Norfolk Network stories

One man’s mission to make banking truly digital

Rachel Buck
Digital Marketing Consultant

David Brear is CEO and co-founder of 11:FS, host of the Fintech Insider podcast and a UEA graduate. He has the attention and ear of CEOs from some of the world’s largest financial institutions and has built a business on helping banks become “truly digital”.

David described his career as “a voyage of exploration”. A driven individual, he is drawn to industries and problems that need solving and endeavours to understand and master new things as quickly as possible and from many different angles.

Before leaving “real work” he delivered large-scale digital transformations at Aviva and Lloyds Banking Group, and led Gartner’s Global Digital Banking practice. He also cut his teeth in user experience at Foolproof, so it was fitting that its Founder Tom Wood should introduce David at Norfolk Network’s January event.

Norfolk made me smart

“I wasn’t the smartest kid”, confessed David. “It wasn’t that I was dumb, it was just that I did not care.” As the sporty kid at school David was focused on playing sport but a knee injury meant he had to “get a proper job”.

He identified Financial Services and Technology as industries ripe for disruption so stayed in education to understand both better and to “figure out life”. What he figured out was that he needed to try harder and work harder than those around him if he wanted to succeed. “Norfolk made me smart,” explained David. “For 7 years I was commuting in and out of London. I was working an extra 4 hours, I was reading more, learning more. That set me apart.”

Despite the billions of pounds invested in digital banking David also realised that it was no better in the noughties than it had been in the nineties. In fact, digital banking had become a worse version of its previous analogue self and had further distanced customers from banks. In the meantime, challenger banks and Fintech start-ups had come at the problem from a different angle and were connecting with customers by meeting un-met user needs.

“When we started, it wasn’t about starting a business it was about motivating other people to believe what we believed”

Digital banking is only 1% finished

With this realisation David founded 11:FS with no money, no office and no clients and set about changing how the banking industry went about digitalisation. He was joined by Simon Taylor from Barclays, Jason Bates Co-Founder of Monzo and Starling, then Meaghan Johnson and Ross Methven who were previously running a research firm. With £0 in the marketing pot he attracted the attentions of “some pretty impressive people”. 15 months on and 11:FS has 65 employees operating out of London, New York and Chicago (Singapore and Brisbane coming soon), has amassed 110 companies and built 7 new brands.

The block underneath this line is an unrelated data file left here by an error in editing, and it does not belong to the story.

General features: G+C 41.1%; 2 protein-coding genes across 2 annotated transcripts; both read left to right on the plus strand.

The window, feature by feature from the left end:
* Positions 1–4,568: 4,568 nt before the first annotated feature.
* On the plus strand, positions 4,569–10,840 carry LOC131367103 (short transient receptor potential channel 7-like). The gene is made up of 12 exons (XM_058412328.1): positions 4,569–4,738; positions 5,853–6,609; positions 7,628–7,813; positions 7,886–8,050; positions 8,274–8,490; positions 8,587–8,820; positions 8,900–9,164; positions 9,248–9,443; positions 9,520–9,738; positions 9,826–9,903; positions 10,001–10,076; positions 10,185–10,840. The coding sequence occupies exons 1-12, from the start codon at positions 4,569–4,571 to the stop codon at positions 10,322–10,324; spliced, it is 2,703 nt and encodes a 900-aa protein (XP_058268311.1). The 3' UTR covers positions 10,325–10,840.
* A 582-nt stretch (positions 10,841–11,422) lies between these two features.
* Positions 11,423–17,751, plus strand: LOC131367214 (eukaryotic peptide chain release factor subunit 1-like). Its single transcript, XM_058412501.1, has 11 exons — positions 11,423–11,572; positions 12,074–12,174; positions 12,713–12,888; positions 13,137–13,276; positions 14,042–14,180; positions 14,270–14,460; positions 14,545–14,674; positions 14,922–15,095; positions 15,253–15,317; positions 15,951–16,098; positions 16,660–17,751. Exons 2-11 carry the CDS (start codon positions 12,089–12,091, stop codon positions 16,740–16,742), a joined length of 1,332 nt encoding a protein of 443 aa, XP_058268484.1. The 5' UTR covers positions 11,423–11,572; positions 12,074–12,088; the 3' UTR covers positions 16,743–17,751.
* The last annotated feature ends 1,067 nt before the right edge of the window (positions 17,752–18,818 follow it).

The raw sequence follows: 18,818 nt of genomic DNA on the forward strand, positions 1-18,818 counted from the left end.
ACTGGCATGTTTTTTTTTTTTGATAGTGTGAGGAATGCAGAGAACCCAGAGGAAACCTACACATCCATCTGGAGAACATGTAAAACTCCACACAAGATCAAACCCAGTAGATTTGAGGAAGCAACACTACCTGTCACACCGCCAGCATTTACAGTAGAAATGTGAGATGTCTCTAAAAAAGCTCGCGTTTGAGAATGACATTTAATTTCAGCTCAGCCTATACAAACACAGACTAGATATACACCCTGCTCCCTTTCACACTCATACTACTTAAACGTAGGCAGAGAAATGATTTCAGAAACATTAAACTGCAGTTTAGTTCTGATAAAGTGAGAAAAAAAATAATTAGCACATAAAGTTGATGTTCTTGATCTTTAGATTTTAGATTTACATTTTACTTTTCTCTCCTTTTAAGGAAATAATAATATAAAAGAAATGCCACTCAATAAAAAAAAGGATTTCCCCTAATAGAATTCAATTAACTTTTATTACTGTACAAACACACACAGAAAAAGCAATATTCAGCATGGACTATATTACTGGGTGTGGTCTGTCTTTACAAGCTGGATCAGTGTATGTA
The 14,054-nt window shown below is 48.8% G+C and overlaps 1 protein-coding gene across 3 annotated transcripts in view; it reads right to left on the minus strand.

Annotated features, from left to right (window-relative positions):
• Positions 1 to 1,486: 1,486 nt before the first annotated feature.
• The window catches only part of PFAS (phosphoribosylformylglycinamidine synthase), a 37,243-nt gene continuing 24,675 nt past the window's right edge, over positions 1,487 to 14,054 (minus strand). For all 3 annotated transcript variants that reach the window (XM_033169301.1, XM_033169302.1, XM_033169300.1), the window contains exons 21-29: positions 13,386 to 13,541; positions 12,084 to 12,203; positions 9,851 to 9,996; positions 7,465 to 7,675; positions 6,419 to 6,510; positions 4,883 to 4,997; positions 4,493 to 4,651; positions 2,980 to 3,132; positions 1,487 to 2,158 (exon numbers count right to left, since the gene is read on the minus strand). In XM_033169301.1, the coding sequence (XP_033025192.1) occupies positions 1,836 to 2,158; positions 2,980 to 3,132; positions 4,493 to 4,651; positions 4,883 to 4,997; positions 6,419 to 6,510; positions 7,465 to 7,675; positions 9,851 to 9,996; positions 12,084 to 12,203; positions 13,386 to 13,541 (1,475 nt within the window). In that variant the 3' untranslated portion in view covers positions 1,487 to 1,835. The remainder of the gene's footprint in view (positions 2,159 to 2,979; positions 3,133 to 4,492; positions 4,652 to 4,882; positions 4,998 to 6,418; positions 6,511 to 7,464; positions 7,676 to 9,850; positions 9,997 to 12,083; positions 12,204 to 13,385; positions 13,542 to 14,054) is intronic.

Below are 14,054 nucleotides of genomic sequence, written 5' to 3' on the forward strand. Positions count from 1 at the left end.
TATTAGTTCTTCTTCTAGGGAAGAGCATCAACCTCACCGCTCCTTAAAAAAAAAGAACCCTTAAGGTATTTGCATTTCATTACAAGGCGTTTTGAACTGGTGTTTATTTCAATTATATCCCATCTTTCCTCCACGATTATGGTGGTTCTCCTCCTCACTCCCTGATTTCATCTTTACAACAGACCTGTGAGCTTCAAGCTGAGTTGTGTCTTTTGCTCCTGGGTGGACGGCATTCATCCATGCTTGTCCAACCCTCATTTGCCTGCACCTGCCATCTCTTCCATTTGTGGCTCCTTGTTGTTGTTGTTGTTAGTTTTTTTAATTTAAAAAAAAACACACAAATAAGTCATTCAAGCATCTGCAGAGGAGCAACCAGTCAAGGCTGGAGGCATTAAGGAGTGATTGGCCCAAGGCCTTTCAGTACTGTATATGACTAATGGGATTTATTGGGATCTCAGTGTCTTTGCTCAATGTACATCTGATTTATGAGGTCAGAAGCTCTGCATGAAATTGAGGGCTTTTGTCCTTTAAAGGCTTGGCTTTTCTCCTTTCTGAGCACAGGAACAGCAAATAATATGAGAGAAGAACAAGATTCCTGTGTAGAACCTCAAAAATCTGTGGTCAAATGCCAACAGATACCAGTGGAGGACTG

“When we started, it wasn’t about starting a business it was about motivating other people to believe what we believed,” said David. “Despite the money that’s been invested, all the changes that have taken place and the change in the competitor landscape, digital banking is still only 1% finished.”

“Banking nailed it to start with,” added David. “The relationship was based on humans and humanity and that was great.” He went on to explain that digital has actually moved people further apart. “What’s happened is that we’ve got much more of a standardised and uniformed experience which has removed much of the humanity from those experiences.”

In addition, people’s experiences with consumer goods has become the benchmark for other services, thus widening the service gap in banking. The “dumbed down” digital version of analogue services has led to what David describes as a “one thing fits nobody approach from an experiential perspective”. When David says banking is only 1% finished he is referring to everything; payments, insurance, asset management etc in both retail and commercial banking.

The banking battlefield

When speaking with senior banking people David often refers to his banking battlefield diagram, which represents what’s happening in the industry today. There are three main groups. The big, legacy organisations hold most of the customers but have low sophistication when it comes to digital products and services. Brand challenger banks such as Tesco and Orange started out with good intentions but have ended up just being smaller versions of the big banks.

According to David building a bank is now “relatively trivial” thanks to regulatory and technological changes, which has led to the third group consisting of Insurtech and Fintech start-ups. This then leaves the big non-FS digital players like WeChat, Apple, Amazon and Google. According to David “these guys have more money, more customers and brands that people actually like.”

When banks ask David how they can move from the left side of the diagram to the right his reply is: “you can’t and should stop trying.” Banking has been slow to digitise so what started out as small incremental changes to keep up have now become chasmic. In addition, the behaviours of change in these organisations have become “prohibitive to innovation and change”.

Digital transformation within banking is often “an army of people”, revealed David. Fintech teams in contrast are “small and can build something so compelling that someone like HSBC will partner with them because they can’t build that capability.” The first iteration of Monzo for example was built in just 15 weeks with a mostly non-FS team.

The remaining 99%

“When I say digital banking is only 1% done, what I really mean is that it has 99% still to go,” David concluded. “This is an inflection point of where we are as an industry.” Now is not the time for innovation, said David, but time to get stuff done. “The exercise in executing ideas spreads apart the people who have an inkling of what they need to do and the companies who will actually exist in the next 20 years.”